Somewhere in the lower regions of the building lies what might have been. Down there are models of the World Trade Center, designs that were rejected for one reason or another, more than 100 of them.
The approved model is just about up. One-thousand three hundred- fifty feet up. Times two.
The world Trade Center has two towers of equal altitude. When the project that covers 16 acres of Lower Manhattan is completed in 1975, there also will be two nine-story plaza buildings and an eight-story US Customs facility. There will be a five-acre plaza and maybe even a hotel, depending on what the scions of the New York-New Jersey Port Authority, who brought all of this to the financial district, finally determine to be wise and wonderful.
No one undertakes an exercise in immensity like this without causing considerable comment. There are those people who like the World Trade Center, and those who loathe it. “Beautiful,” said John Seery, a maintenance man at the center. “…an esthetic failure,” intoned Newsweek. “It’s a massive effort to extend man’s ego,” maintained Donald Shake, a mail clerk for a shipping agency, while waiting for an elevator in the lobby of Tower One. “Another effort to get close to the heavens.”
If you stand on the roof of Tower One, the building on which they may yet plunk a television transmitter, if you stand there on an impossibly clear fall day, you can see… forever, or at least 100 miles into every direction of forever. Contemplations of infinity seem perfectly normal in the milieu of the Trade Center.
The Twin Towers: By the numbers
Its vital statistics are no less staggering than its mere existence: 9 million square feet of office space (average rent per square foot is $8.50; 50,000 workers; 80,000 daily visitors; 2 zip codes; 43,600 windows; 600,000 square feet of glass; computerized systems control, 8,500 sensors that monitor pressures, temperature, power consumption; 102 elevators, including 32 Big-Momma expresses that hold 55 people; below-grade parking for 2,000 cars.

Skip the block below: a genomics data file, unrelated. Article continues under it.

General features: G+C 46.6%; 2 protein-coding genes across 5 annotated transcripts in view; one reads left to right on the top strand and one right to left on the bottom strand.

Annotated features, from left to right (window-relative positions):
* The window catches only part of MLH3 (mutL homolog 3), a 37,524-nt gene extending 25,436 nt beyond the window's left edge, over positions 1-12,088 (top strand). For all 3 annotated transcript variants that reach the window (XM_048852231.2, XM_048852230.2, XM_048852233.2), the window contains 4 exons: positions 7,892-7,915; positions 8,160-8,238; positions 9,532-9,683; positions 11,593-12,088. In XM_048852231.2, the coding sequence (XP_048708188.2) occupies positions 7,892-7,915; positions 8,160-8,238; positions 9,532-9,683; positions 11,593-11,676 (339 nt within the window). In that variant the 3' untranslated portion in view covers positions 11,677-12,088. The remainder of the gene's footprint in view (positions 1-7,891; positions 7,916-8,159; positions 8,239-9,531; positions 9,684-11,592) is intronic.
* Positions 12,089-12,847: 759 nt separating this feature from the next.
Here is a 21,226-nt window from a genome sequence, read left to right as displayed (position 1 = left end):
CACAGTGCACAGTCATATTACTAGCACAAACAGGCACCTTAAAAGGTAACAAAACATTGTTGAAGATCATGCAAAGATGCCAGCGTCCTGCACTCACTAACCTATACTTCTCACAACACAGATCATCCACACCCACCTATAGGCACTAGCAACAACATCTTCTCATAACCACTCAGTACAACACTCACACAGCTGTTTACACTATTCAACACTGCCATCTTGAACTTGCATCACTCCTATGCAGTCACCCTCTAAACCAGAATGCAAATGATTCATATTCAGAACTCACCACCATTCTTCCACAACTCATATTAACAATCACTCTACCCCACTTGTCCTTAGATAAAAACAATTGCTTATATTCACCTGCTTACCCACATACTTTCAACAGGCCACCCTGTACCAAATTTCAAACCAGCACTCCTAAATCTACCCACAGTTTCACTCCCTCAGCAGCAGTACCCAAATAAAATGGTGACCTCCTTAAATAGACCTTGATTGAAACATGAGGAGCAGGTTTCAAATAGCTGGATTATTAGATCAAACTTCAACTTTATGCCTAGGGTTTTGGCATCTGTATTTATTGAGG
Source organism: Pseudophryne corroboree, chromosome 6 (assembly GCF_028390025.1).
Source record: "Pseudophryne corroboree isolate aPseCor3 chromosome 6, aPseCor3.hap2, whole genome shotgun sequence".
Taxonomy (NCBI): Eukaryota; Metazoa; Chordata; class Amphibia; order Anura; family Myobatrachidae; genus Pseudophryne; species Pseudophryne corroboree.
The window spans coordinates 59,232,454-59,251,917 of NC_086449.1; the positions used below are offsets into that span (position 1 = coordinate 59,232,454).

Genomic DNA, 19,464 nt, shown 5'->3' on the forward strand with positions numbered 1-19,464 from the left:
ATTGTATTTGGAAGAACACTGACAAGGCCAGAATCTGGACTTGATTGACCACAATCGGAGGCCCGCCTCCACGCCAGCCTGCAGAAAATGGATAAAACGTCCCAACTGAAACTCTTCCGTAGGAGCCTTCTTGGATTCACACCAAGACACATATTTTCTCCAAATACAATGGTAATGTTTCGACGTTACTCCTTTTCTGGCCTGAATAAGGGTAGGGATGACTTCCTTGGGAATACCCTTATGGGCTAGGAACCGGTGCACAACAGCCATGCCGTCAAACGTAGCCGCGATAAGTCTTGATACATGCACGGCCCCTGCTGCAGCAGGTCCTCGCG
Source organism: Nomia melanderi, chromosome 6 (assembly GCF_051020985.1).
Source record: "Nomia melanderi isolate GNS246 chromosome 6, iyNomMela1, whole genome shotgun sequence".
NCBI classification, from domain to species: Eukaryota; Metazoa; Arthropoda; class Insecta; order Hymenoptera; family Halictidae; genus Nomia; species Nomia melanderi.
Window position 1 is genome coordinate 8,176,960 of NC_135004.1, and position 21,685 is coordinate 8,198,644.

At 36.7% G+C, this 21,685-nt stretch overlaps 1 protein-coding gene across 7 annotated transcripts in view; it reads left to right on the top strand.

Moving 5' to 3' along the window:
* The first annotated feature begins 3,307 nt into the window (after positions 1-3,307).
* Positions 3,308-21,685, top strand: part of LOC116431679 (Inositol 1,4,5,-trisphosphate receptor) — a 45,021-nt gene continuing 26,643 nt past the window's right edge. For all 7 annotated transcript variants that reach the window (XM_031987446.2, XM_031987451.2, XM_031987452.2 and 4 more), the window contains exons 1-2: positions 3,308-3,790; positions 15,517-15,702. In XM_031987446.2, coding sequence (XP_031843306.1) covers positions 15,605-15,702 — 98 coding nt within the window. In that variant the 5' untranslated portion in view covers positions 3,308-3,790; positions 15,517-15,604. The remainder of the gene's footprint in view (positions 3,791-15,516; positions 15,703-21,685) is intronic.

Yet, all these tributes having been placed on the altar of enormity, it remains true that the WTC towers, while rising a full 100 feet above the Empire State Building (not counting the Empire State’s 222-foot TV tower), are not the tallest buildings in the world. The Sears Tower of Chicago takes that title, teetering in at 1,450 feet.
But who cares? There will be other superscrapers in other cities, and each will be a little higher than the reigning champion.
Minoru Yamasaki, designer of the World Trade Center, expects New York to have 150-story buildings in the next 10 to 15 years. “Big” may be an epithet among ecologists, urban sentimentalists, certain architectural thinkers and social planners, but with city land prices going up faster than the cost of porterhouse steak, and with America’s love-affair with monumentalism still intact, tall buildings look like a sure bet for the rest of this century.
The Trade Center will be remembered as the first of the new breed, and 60-year-old Yamasaki, mild-mannered, soft-spoken, humanistic, may be remembered as the first of the maxibuilders.
Minoru Yamasaki sat on a couch on Floor 63 of Tower One recently, and smiled and talked and refused to be unraveled by the detractors of the towers.
Which is not to say he wasn’t awe-struck by the prospects of producing the Titans of Lower Manhattan. “Obviously, I was scared of it at first,” he said. “I’ve been preaching (architectural) scale related to man.”
Then: “What are cities for? A building, whether it is 1,350 feet, 800 feet, 30 feet high — that’s not what counts. Man counts. You try to make life as pleasant as you can in set limitations — which are mainly economic.” The World Trade Center is costing approximately $800 million.
Yamasaki was as interested in what happened on the grounds around the Trade Center as what happened in the heavens over them. The five major buildings (only the Southeast Plaza Building is yet to be built) are situated around a five-acre open space — a plaza with sculpture and a fountain and seating, a place that will be bathed in the summer by great swatches of shade, courtesy of Towers One and Two, which are just too much for the afternoon sun.
Top photo: The World Trade Center Twin Towers, shortly before they opened / Photo 2: Minoru Yamasaki with his completed buildings